The Indian onion price was a big contributor to the downward pressure. The Indian onion market is currently oversupplied, and the reduction in exports to foreign markets due to COVID-19 has flooded the domestic market. Indian onion prices are further pressured by a 30-40% reduction in onion demand due to the closure of restaurants and roadside eateries in response to the COVID-19 outbreak.

In contrast to the Indian onion market, the Chinese potato price has remained firm, with the gradual reopening of the foodservice sector and strong retail demand. Retail demand for potatoes in China has persisted throughout the COVID-19 period, with consumers hoarding the produce due to its health benefits. Furthermore, Chinese ports currently face no closures, and this is expected to increase the export demand for Chinese potatoes.

Conclusion

The effect of the coronavirus pandemic on the food industry is characterised by contrasting dynamics, which are very often region and product dependent. In some markets, supply may be plentiful at the upstream level of farming and fishing, but the market remains tight and prices firm due to logistical factors, such as port closures or restricted movement. Markets that experienced panic-buying behaviour in Q1 2020, are slowly resetting, as some of the initial concerns dissipate. However, it remains to be seen whether there will be a prolonged shift in some of the market fundamentals, as countries emerge from social isolation. For instance, some markets, such as hospitality and catering may remain depressed for many months after official restrictions are lifted, if consumer confidence remains low.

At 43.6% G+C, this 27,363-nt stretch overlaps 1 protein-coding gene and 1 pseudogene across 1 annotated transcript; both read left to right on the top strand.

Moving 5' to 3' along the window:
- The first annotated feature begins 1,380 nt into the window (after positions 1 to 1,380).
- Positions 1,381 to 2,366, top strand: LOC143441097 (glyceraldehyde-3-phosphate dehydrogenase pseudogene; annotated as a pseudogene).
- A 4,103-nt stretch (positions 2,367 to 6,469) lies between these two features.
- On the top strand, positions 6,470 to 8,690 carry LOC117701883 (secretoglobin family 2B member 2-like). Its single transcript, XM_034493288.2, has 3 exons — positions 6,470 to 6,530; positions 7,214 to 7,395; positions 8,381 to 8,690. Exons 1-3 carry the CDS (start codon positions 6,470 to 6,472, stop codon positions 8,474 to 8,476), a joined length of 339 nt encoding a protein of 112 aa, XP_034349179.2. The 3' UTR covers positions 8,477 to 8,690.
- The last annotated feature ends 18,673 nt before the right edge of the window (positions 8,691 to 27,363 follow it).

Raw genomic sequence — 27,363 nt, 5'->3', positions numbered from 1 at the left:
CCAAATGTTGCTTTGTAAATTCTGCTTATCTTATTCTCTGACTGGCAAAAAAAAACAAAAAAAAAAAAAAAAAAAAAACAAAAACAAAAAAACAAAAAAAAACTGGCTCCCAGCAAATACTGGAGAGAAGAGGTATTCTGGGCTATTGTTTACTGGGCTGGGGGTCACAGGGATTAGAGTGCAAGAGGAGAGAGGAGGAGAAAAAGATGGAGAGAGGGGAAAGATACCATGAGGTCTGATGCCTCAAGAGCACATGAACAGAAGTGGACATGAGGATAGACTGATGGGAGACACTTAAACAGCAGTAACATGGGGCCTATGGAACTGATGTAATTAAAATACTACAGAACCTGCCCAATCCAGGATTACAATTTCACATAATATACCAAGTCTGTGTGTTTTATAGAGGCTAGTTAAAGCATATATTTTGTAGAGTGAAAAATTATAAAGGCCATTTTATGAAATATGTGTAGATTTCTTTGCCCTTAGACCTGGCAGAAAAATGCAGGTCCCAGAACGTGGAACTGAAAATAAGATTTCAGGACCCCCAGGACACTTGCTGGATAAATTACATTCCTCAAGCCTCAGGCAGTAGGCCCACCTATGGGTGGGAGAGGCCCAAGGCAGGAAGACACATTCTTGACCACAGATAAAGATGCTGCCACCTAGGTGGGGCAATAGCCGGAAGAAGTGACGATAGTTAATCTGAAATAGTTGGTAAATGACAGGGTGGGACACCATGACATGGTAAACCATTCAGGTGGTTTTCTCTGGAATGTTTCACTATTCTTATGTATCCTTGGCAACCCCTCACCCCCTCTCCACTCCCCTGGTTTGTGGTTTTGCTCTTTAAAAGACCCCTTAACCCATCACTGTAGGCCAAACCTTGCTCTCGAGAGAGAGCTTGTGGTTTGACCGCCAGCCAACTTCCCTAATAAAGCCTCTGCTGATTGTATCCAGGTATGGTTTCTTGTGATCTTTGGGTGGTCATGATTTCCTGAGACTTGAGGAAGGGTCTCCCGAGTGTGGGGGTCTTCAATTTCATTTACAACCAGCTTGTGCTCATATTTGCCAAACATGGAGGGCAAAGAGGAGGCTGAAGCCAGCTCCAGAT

About Mintec

Mintec enables the world's largest food brands to implement more efficient and sustainable procurement strategies through its SaaS platform. Mintec Analytics, delivers market prices and analysis for more than 14,000 food ingredients and associated commodity materials. Our data and tools empower our customers to understand supplier prices better, analyse their spend in greater detail and negotiate more confidently with suppliers. Ensuring they are best placed to reduce costs, manage risk and increase their efficiency, helping them to maximise their margins.

David Bateman
Mintec